Sending Hope to Cancer Patients One Daffodil at a Time

The Marple Newtown High School Interact Club presented Bryn Mawr Health Center in Newtown Square over 300 daffodils to give to cancer patients.

NEWTOWN SQUARE–Students from's Interact Club presented of Newtown Square's cancer unit on March 17 a large box filled with over 300 daffodil stems to give to their patients facing cancer.

"Everyone who comes here will receive a daffodil," said Mollie Fahnestock, the club's adviser. "Daffodils are the flower of hope and as it is a sign of spring, it is also a sign of hope."

According to Fahnestock, the high school's Interact Club–an international rotary service club for youth, dedicating service and time to the community and internationally–has been participating in the American Cancer Society's Daffodil Days for over 10 years.

The Daffodil Days program "involves offering daffodils every spring to donors in appreciation for their contributions," states the American Cancer Society's Web site.

And although many students purchased the daffodils to send to friends, over 300 of the 2,135 daffodils sold were purchased just for the cancer patients at Bryn Mawr Health Center.

"We were more than pleased with the donations this year, especially to have more than 300 daffodils donated to cancer patients," said Fahnestock.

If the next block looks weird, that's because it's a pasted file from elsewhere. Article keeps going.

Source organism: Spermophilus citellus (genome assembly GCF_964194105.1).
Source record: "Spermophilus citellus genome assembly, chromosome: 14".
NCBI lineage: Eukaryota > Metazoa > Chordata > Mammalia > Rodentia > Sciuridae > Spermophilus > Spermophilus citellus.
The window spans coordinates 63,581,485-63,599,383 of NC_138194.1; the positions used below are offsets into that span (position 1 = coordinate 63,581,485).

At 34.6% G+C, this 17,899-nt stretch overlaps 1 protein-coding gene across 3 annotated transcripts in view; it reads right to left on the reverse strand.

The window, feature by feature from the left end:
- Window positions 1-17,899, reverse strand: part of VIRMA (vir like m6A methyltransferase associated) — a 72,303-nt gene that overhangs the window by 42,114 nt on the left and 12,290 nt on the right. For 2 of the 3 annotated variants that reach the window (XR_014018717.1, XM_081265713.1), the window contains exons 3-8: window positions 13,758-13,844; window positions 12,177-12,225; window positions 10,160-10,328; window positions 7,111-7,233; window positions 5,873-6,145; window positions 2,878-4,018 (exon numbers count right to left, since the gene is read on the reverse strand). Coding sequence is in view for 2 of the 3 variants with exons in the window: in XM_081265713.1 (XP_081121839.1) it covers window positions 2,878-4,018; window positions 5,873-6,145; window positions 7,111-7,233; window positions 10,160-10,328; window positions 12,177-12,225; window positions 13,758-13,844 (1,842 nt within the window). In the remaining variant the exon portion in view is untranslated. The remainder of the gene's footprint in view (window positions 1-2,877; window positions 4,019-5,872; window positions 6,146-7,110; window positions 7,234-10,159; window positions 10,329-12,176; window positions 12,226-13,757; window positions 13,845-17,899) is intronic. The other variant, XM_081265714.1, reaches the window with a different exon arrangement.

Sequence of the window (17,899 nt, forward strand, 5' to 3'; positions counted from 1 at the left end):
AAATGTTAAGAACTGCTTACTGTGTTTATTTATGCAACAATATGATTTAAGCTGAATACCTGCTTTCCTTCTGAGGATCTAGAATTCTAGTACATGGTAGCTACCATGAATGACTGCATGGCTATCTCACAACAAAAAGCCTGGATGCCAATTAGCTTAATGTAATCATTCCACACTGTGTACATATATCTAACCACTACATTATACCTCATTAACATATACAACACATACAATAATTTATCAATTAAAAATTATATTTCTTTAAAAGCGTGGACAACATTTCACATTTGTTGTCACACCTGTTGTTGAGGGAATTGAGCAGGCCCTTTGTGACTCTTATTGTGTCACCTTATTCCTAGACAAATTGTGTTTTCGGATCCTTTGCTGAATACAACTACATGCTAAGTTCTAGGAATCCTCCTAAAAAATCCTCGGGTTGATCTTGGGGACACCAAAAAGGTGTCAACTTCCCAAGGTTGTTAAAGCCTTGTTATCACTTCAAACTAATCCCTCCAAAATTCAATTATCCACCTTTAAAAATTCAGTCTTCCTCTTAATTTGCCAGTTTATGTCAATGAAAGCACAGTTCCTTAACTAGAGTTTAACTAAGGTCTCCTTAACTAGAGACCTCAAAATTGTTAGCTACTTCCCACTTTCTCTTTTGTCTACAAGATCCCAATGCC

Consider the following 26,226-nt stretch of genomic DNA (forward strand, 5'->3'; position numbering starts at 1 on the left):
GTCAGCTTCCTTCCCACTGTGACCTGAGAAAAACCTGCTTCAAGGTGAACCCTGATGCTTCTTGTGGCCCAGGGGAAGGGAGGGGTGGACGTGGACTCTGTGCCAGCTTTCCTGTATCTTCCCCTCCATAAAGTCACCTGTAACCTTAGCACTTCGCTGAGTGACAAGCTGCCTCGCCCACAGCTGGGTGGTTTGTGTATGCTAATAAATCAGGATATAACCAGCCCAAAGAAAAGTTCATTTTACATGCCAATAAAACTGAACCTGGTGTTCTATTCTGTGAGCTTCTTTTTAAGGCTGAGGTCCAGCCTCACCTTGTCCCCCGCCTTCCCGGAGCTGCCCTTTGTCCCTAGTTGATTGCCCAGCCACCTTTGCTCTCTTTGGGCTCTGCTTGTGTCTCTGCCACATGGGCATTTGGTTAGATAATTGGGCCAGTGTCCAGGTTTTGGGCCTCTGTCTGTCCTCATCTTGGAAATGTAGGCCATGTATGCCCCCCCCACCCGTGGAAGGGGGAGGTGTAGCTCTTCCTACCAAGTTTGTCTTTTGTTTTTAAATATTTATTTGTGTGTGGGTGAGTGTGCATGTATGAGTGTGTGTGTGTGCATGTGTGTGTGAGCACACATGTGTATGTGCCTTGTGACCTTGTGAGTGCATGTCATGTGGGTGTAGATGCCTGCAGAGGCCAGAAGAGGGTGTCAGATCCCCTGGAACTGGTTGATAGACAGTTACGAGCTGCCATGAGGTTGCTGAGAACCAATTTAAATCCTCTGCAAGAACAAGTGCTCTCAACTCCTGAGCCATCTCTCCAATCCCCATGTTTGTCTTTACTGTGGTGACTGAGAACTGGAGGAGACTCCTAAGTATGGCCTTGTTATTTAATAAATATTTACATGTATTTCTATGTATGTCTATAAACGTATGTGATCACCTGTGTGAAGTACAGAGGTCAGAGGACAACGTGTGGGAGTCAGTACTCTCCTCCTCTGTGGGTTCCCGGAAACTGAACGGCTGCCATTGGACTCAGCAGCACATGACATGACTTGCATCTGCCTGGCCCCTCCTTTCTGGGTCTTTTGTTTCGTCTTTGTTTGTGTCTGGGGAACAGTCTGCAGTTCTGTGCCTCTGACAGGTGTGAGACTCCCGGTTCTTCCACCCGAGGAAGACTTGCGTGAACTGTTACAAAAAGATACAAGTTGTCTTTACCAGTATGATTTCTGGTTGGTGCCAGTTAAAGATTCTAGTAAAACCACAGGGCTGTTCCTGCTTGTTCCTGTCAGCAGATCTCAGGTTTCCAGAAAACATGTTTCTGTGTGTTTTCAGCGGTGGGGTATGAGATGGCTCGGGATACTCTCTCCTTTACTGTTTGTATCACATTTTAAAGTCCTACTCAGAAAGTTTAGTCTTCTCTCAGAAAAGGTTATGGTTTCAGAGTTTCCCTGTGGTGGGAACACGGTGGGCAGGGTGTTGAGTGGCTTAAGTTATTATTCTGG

The idea to donate the daffodils to cancer patients started with Dr. Tina Sweeley, assistant principal at the high school, who recently lost her grandmother in a six-year battle to cancer.

Sweeley's grandmother would visit Bryn Mawr Health Center often and Sweeley mentioned how caring the staff was with her grandmother and the other patients with cancer during her time there.

"I just thought it would be a great idea to put an option down there on the order form to donate a stem or daffodil to a cancer patient," said Sweeley.

And if her grandmother could see the daffodils donated today, Sweeley said, "It would've made her smile to receive a bouquet of flowers after a treatment or visit."

Shana Reji, a sophomore member of the Interact Club and one of the students who helped delivered the flowers, said she joined the club for exactly this reason: "to help people."

"I hope the daffodils will bring them [patients with cancer] hope and happiness...it also smells really good," said Reji.

The Interact Club asked for donations during school period lunches for several weeks, in which all proceeds will be donated to the cancer society. The daffodils were sold for $1 per stem.


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